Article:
What can I say about the rest of it? The production values are outstanding. Just a jaw-droppingly lovely game with a soundtrack that proves Uematsu’s still got some fire in his belly. The story has its moments, but surprisingly I found it to be the weakest part of the game. I never really got all that invested in where it was going, and the characters certainly don’t live up to what I would expect from a team with these credentials. Some of the side-quests and vignettes are good, though.
Oh heck, I didn’t even talk about the Dimengeon Battles system. This bit is enormously clever, and I hope it inspires a lot of other JRPGs to do something similar. Basically, once you’ve already fought a type of enemy once, you can stuff subsequent random encounters with it into a pocket dimension. Whenever you feel like it, you can pop into your pocket dimension and take on all of those enemies you stuffed into it in one big slobberknocker of a battle. Special gimmicks are used in these battles to make the idea of fighting thirty enemies at once a little less frightening. It’s also critical for getting underleveled party members back up to speed in the second half of the game. I declare Dimengeons to be both creative and neat, and the game does not fail to explore their possibilities.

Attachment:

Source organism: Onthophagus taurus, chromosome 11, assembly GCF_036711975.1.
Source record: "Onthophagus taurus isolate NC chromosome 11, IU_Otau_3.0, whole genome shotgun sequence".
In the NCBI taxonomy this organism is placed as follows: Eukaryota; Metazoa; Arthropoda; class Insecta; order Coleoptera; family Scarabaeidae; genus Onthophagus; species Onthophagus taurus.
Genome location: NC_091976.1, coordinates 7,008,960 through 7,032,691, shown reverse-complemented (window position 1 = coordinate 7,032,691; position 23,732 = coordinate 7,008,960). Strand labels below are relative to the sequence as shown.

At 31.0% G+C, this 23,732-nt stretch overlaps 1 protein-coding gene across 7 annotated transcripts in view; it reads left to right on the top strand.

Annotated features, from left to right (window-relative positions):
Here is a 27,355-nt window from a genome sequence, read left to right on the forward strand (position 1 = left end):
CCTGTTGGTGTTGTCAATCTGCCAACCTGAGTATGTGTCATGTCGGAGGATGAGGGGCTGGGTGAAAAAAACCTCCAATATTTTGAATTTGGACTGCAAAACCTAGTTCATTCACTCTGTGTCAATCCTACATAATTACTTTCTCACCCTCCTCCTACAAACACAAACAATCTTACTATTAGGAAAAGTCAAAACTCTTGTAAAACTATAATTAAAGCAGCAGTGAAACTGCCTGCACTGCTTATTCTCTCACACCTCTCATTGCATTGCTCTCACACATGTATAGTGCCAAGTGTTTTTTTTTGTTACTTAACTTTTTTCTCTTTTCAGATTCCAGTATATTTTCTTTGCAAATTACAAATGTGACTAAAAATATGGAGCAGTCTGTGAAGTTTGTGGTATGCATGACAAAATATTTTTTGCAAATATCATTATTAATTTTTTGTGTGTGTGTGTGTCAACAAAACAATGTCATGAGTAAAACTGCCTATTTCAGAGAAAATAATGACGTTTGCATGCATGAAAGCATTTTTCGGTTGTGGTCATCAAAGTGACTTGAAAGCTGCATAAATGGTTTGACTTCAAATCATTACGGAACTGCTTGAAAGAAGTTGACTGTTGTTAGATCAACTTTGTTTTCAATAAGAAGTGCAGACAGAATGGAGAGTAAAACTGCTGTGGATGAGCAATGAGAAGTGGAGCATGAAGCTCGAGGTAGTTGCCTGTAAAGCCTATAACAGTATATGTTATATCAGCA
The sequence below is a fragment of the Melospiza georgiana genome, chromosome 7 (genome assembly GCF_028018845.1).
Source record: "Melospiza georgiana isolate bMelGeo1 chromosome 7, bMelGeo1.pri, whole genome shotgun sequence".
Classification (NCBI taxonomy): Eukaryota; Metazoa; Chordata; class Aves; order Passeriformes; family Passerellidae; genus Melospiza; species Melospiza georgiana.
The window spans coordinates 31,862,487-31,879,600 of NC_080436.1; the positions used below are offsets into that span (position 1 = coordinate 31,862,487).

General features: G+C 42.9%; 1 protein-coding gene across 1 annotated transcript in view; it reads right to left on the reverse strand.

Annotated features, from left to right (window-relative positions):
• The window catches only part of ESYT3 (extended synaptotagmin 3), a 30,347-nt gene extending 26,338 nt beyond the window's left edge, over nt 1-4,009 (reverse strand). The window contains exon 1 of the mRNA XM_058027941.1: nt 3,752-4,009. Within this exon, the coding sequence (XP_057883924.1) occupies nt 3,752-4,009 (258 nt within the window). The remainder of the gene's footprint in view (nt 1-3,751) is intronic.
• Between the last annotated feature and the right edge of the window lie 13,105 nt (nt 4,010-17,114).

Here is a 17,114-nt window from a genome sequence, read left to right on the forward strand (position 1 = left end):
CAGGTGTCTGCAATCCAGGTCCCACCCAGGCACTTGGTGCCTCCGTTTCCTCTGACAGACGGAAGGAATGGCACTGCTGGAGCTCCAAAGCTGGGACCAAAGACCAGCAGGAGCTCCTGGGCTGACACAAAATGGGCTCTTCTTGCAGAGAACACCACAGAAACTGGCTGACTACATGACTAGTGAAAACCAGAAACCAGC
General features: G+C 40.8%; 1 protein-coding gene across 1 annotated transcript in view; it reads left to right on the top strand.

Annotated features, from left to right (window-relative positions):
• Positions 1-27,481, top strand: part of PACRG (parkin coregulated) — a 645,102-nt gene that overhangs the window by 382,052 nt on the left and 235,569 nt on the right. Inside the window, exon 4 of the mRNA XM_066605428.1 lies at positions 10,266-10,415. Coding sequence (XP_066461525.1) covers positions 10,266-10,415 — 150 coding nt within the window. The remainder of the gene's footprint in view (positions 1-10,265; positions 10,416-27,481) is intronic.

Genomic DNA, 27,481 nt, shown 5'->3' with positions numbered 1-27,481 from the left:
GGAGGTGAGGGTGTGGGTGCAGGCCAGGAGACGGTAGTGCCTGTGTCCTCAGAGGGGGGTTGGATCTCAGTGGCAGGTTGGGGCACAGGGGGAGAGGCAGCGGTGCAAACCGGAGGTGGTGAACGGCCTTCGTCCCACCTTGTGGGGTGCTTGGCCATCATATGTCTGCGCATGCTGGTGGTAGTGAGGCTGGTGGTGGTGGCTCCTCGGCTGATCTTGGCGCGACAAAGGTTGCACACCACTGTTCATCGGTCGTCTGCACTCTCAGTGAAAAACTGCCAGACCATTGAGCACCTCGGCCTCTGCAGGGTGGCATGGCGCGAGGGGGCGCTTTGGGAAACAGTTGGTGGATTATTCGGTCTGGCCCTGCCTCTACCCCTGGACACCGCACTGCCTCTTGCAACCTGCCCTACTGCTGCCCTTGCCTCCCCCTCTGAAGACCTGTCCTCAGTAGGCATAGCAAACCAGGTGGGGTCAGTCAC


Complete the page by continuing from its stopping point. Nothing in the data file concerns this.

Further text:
Let’s try to pull this all together. Fantasian is an intricately-designed JRPG from a highly experienced team who may have overshot a teeny-tiny bit in terms of what they expect from the average player. It has a lot of interesting ideas, but like the game’s story, they don’t always coalesce in a satisfying way. It is unspeakably beautiful artistically, both in terms of sights and sounds. It is a lengthy adventure, and it changes things up at just the right moments to keep you motivated. It is very difficult, frustrating even. But it’s not generally unfair about that, nor is it mysterious about what you need to do. Fantasian is a very demanding experience, and you really have to be in love with its mechanics to put up with it all. Heaven knows the narrative isn’t going to keep you motivated. Fantasian is an absolute masterpiece in most regards, and yet I find myself struggling to recommend it.